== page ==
|Publication number||US7878401 B2|
|Application number||US 11/937,140|
|Publication date||Feb 1, 2011|
|Filing date||Nov 8, 2007|
|Priority date||Dec 22, 2006|
|Also published as||EP1936535A2, EP1936535A3, EP1936535B1, US20080149722|
|Publication number||11937140, 937140, US 7878401 B2, US 7878401B2, US-B2-7878401, US7878401 B2, US7878401B2|
|Inventors||Eric Lap Min CHEUNG, Stephen Farrar, Nicole Ai Ling Lam|
|Original Assignee||Canon Kabushiki Kaisha|
|Export Citation||BiBTeX, EndNote, RefMan|
|Patent Citations (19), Non-Patent Citations (1), Classifications (18), Legal Events (2)|
|External Links: USPTO, USPTO Assignment, Espacenet|
The present invention relates to detecting data encoded in an image and, in particular, to detecting more than one set of encoded data in an image.
This application claims the benefits of Australian Patent Application AU 2006-252254filed Dec. 22, 2006, the entire contents of which being incorporated herein by reference.
Several methods for preventing unauthorized copying of image data exist. These methods are usually based on locating fixed patterns or indicia in the image being copied. Alternatively, some prior art have indicia that encode data messages, where the indicia have alignment or synchronizing marks for detection in a decoder. Other prior art detects several 1-dimensional barcodes on a page.
Additionally, methods exist for embedding and detecting more than one watermark included in an image, in order to determine authenticity of an image. These methods involve embedding multiple watermarks, which have different characteristics, onto an image. The watermark characteristics are chosen such that the watermarks will be affected in different manners if the image is subsequently copied. This method is limited to distinguishing original documents from copies and does not lend itself to detecting arbitrarily placed watermarks on an image—as is common with copy attacks.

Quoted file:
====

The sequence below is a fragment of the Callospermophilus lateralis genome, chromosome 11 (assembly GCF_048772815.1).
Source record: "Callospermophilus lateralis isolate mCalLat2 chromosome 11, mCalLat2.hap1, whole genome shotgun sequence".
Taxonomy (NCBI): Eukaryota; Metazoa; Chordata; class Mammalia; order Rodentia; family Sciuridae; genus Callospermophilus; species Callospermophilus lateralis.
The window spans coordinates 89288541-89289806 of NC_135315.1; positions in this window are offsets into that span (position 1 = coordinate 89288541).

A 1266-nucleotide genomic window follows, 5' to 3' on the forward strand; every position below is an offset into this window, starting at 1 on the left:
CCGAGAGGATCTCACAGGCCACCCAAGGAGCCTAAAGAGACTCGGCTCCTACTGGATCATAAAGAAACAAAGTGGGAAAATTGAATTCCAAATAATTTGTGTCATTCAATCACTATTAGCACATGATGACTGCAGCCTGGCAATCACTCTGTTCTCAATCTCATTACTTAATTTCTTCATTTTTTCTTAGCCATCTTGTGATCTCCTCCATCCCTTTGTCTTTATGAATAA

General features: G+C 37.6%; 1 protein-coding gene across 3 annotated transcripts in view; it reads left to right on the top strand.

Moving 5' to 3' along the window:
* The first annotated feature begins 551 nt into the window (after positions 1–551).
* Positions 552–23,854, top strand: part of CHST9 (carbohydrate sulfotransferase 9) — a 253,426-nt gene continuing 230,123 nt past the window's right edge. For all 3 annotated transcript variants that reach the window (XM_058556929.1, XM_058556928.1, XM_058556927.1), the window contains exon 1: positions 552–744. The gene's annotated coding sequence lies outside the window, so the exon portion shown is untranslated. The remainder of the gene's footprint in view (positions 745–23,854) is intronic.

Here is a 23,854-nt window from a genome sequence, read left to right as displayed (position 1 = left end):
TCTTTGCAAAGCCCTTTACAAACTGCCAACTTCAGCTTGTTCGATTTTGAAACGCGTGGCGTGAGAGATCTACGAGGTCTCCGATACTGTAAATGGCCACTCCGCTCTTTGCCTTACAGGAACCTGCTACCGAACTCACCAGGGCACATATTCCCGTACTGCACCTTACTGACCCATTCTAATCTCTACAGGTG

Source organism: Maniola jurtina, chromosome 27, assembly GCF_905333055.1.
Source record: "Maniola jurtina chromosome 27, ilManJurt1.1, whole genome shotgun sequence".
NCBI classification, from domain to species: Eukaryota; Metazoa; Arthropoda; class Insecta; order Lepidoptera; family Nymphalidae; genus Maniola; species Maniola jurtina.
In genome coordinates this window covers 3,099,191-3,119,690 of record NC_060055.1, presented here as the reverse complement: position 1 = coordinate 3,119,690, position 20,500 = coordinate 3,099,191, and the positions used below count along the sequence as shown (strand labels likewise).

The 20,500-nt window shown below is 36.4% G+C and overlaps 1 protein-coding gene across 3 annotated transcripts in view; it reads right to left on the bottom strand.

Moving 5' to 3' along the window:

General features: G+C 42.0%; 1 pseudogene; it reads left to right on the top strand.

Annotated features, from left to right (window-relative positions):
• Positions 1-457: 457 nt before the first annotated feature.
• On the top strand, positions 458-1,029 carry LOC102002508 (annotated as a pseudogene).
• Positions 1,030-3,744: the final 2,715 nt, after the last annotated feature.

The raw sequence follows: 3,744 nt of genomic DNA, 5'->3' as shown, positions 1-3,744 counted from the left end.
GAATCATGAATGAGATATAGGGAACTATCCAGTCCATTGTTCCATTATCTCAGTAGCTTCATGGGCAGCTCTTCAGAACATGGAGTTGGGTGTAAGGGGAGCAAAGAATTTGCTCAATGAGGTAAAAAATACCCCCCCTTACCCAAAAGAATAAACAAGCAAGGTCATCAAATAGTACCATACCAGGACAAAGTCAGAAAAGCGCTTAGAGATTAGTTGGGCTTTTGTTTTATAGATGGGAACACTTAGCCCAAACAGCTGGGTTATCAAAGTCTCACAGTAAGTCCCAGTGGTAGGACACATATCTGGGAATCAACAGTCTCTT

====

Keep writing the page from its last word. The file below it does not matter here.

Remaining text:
In accordance with one aspect of the present invention there is provided a method of decoding a first barcode and a second barcode, different from the first barcode, the barcodes having been printed on a page, the first barcode comprising a plurality of marks modulated about a first grid to redundantly encode data and the second barcode comprising a plurality of marks modulated about a second grid. The method comprises:
(a) estimating the first grid from a bitmap representation of at least a portion of the page, using modulated marks contained therein;
(b) determining a first barcode region from the first grid, the first barcode region being a portion of the first barcode;
(c) estimating a second grid from the bitmap representation, using modulated marks contained therein;
(d) determining a second barcode region from the second grid, the second barcode region being a portion of the second barcode; and
(e) decoding the first and second barcode regions using the first and second grids respectively to derive the first and second barcodes.
Typically, the first and second barcode grids are different. Also, modulation is desirably spatial modulation. Generally, the first barcode adjoins the second barcode.
Preferably steps (c) and (e) estimate the grids using confidence measures associated with redundant ones of each said grid respectively. Typically, estimating the grids comprises the steps of:
(i) identifying starting points for each grid;
(ii) detecting grid spacing and orientation for each identified starting point; and
(iii) growing each said grid using said confidence measure.
Further, step (iii) may comprise the steps of:
(iii-a) defining at least one territory associated with said grid, said territory having dimensions larger than a smallest grid spacing;
(iii-b) calculating a confidence value for each said starting point associated with a grid intersection closest to a given pixel location in said territory;
(iii-c) selecting a grid intersection with a highest one of said confidence values;
(iii-d) identifying a grid that is associated with the selected grid intersection;
(iii-e) determining confidence values for neighbours of said selected grid intersection for said identified grid; and
(iii-f) repeating step (iii-c) to (iii-e) to thereby identify each grid intersection of said grid.
Other aspects are also disclosed.
At least one embodiment of the present invention will now be described with reference to the drawings in which:
The present disclosure relates to decoding several dot patterns in an image. Each dot pattern is a modulated grid of dots, which encodes at least a data message. It is notable that, in a preferred implementation, that each dot pattern need not have any alignment or synchronizing marks. However, the present implementation is nevertheless able to detect multiple dot patterns that do contain alignment or synchronizing marks.